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Re: Building New Home - Required Wiring for Charger

Fri Aug 19, 2011 5:07 pm

jopeters wrote:My builder says it 220V 40 Amp is that what Nissan requires for their charger? I just don't want to pay for their expensive wiring, when I could have it done when the home is being built.
Yes, 40a is required for the Nissan (Aerovironment) EVSE. But be warned that people who have gotten quotes from Aerovironment have STILL been quoted $2200 for the install, even when the builder already had the correct wiring in place. In your shoes, I would have the 40a wiring put in during construction, and buy your EVSE from someone else. There are a few good choices, now. Then either install yourself, or if you're not handy, have an electrician come out and connect the wires up.
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Nekota
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Re: Building New Home - Required Wiring for Charger

Fri Aug 19, 2011 5:50 pm

The NEC for EVSE calls for 32 amps for level 2 charging which ends up requiring #8 wire for 40 amperes continuous duty.

NEC 625.14 Ratings ...

Level 2. This is the primary and preferred method of EV charging at both private and public facilities. It requires special equipment and connection to an electric power supply dedicated to EV charging. The voltage of this connection is either 240 volts or 208 volts. The maximum load is 32 amperes (7.7 kVA at 240 volts or 6.7 kVA at 208 volts). The minimum circuit and over current rating for this connection is 40 amperes (32 X 1.25 = 40 amperes) . Electric vehicles are treated as continuous loads. See 625.21 for sizing over
current protection devices.
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jopeters
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Re: Building New Home - Required Wiring for Charger

Fri Aug 19, 2011 5:59 pm

Volusiano wrote:
jopeters wrote:Ok, so I am confused what the difference is between 220V 30 amp or 240V 40 amp circuit? How will it affect my charging or bill or does it even matter?
40A wiring can carry more current than 30A and therefore allows you to accommodate higher power charge stations that will work with the future 6.6kW chargers in the Leaf. It won't make your electricity bill any worse. It's just that the 40A wiring is thicker and cost only a little bit more than the 30A wiring.

If you plan to have a stationary EVSE that has 30A rating, you cannot use the 240V 30A circuit because there's no built-in margin left. So instead you must use the next step up, the 240V 40A circuit.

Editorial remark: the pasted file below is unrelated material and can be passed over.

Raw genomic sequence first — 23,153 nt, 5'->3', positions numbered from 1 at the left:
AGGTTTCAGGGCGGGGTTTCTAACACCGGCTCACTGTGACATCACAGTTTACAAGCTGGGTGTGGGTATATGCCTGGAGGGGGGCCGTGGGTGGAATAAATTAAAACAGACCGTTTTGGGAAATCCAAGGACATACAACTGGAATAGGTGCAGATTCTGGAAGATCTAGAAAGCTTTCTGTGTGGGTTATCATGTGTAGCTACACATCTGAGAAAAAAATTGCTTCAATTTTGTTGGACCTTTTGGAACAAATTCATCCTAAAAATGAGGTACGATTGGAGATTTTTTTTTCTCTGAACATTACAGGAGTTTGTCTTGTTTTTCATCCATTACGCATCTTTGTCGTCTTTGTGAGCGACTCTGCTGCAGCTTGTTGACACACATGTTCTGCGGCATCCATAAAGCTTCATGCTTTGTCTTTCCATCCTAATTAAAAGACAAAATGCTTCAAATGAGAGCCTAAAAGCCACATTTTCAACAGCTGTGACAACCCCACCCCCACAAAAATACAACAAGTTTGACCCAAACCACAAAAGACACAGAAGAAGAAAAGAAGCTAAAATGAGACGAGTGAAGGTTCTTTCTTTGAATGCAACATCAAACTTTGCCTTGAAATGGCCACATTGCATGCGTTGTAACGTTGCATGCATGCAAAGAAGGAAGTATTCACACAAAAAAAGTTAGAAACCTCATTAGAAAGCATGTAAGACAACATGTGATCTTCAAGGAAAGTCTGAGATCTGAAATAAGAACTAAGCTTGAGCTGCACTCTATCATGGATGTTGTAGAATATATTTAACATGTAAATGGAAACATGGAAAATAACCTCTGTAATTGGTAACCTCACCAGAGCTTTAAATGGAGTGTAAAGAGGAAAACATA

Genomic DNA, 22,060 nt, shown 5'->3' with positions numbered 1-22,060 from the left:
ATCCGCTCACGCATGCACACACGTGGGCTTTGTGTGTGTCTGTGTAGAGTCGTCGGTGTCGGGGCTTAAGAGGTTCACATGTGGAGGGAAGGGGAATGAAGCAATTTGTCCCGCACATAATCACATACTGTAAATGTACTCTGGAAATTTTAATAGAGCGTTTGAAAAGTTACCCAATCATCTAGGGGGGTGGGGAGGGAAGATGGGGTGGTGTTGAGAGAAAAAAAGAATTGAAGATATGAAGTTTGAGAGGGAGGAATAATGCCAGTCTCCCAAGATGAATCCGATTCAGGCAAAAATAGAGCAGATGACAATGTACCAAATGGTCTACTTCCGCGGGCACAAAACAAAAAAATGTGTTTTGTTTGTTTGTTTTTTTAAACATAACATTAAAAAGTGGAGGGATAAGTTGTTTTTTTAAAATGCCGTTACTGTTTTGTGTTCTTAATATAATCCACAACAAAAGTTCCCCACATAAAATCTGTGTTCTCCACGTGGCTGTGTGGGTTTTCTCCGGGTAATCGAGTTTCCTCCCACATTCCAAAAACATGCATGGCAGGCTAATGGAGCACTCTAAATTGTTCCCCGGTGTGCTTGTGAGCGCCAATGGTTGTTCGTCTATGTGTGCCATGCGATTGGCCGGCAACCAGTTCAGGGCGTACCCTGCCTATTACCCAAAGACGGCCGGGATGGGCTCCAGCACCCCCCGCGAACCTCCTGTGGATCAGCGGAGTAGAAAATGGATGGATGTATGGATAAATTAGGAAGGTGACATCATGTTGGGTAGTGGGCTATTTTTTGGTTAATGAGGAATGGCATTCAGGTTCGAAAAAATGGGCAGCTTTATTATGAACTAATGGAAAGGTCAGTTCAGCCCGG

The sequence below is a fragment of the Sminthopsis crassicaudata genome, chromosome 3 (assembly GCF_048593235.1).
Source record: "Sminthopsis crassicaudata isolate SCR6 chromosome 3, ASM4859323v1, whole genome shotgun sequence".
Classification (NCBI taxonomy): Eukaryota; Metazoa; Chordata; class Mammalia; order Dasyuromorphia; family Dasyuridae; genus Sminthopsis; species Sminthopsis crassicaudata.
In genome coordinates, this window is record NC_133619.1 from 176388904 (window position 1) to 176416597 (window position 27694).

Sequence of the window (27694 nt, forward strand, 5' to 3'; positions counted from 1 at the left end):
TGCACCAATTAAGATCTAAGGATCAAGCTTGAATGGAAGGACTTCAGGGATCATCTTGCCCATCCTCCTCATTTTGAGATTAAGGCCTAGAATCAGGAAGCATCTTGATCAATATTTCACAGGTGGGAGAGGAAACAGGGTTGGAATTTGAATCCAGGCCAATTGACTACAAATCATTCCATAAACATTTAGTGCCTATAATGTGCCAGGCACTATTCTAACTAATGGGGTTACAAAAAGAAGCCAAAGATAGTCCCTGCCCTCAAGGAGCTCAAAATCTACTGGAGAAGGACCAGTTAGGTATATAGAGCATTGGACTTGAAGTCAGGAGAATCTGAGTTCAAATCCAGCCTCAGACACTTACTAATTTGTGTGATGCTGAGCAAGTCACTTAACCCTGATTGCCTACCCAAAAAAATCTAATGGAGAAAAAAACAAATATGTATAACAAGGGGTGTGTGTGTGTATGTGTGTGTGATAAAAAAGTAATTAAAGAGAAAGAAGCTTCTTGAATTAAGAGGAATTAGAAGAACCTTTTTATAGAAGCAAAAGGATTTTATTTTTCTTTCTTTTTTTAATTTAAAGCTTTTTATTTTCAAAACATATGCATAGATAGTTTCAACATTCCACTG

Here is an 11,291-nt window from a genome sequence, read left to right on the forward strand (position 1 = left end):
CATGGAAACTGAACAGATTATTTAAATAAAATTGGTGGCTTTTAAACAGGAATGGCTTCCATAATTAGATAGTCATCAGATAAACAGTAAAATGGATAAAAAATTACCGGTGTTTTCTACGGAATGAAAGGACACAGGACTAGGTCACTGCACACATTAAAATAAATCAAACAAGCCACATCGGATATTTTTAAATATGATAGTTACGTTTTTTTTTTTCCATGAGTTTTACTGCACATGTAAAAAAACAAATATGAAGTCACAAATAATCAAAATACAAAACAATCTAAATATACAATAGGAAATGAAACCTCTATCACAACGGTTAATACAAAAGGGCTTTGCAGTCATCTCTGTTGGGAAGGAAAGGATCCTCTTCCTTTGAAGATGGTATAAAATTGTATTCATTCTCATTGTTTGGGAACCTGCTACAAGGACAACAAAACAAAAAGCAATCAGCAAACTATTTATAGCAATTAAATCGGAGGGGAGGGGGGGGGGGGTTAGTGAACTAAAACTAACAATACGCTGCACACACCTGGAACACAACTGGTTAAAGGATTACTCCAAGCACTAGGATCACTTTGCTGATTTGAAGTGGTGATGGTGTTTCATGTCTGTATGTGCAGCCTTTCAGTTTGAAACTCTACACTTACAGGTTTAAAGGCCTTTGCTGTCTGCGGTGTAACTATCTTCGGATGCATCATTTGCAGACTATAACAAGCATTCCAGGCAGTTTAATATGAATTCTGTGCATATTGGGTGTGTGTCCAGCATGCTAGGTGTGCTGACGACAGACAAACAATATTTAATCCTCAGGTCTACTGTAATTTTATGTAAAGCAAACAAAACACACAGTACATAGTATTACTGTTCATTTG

It doesn't make any sense to consider installing a 240V 30A circuit. I would install a 240V 40A circuit at the minimum. I would even consider running even thicker wiring (6 awg) even if you use 40A breaker for now, just in case you want to upgrade to 50A circuit later on when more powerful/faster chargers are available in future electric cars.
What gauge is 6 awg??

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TonyWilliams
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Re: Building New Home - Required Wiring for Charger

Fri Aug 19, 2011 6:02 pm

6awg is 6 gauge. American Wire Gauge http://en.wikipedia.org/wiki/American_wire_gauge

All the crazy big quotes for a charger install are just GOUGING !!!

My charger is on the opposite side of the wall of my supply/breaker box, so it was a very simple install. But, several years ago, I had a 240/50amp plug put in for a welder. The guy charged me $175 (and this is in southern California, where nothing is cheap).

The BLINK charger literally hangs on the wall with four lag screws, and plugs in. Mine was installed by Baker Electric under the Ecotality project, and is NOT hard wired.

Very, very simple install. One hour-ish.

I would not get the big clunky wall hanging charger unless I had a 2013 LEAF with a 6.6kWh charger (27.5 amps, plus heating losses up to about 31.5 amp current draw from the wall).

Have a guy put in a 240volt/50amp breaker, wiring, and wall plug. Then, when you get the car, send the charger in for the 16 amp upgrade.

YOU'RE DONE !! Total cost, $300-ish for the EVSEupgrade.com, and $200 for the plug in the wall.

You're also ready for a 6.6 down the road, or even something a bit more robust (7.7?).
Last edited by TonyWilliams on Fri Aug 19, 2011 6:03 pm, edited 1 time in total.